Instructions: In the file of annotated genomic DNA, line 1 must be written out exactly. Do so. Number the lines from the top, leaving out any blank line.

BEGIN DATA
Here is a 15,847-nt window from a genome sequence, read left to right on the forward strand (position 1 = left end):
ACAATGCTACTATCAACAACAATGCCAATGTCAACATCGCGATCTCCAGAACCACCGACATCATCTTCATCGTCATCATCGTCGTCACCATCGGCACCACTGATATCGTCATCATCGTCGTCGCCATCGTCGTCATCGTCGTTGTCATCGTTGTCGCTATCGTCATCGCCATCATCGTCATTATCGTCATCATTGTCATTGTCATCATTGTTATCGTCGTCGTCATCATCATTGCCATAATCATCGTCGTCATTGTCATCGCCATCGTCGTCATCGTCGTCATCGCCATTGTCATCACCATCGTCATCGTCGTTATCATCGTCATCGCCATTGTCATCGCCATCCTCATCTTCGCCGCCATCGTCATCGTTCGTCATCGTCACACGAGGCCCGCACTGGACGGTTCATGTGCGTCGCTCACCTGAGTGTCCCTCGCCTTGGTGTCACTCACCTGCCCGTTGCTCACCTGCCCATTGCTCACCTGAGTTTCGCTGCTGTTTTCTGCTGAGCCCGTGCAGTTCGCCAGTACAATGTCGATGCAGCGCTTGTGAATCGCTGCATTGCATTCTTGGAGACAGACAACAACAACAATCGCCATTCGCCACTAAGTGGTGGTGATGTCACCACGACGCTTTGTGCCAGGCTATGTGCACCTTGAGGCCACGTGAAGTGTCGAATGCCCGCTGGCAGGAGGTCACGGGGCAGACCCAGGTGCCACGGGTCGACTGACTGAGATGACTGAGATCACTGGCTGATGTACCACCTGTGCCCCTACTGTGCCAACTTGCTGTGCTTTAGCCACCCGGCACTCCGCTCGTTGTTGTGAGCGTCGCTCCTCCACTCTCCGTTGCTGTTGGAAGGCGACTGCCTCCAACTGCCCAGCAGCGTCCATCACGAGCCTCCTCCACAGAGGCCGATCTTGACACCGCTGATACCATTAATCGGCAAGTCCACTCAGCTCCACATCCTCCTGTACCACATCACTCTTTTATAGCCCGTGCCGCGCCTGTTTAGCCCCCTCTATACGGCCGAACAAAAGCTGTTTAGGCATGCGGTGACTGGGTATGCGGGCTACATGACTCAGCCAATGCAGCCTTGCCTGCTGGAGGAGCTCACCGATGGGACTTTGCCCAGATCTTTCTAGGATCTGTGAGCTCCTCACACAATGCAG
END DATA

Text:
Here is a 15,847-nt window from a genome sequence, read left to right on the forward strand (position 1 = left end):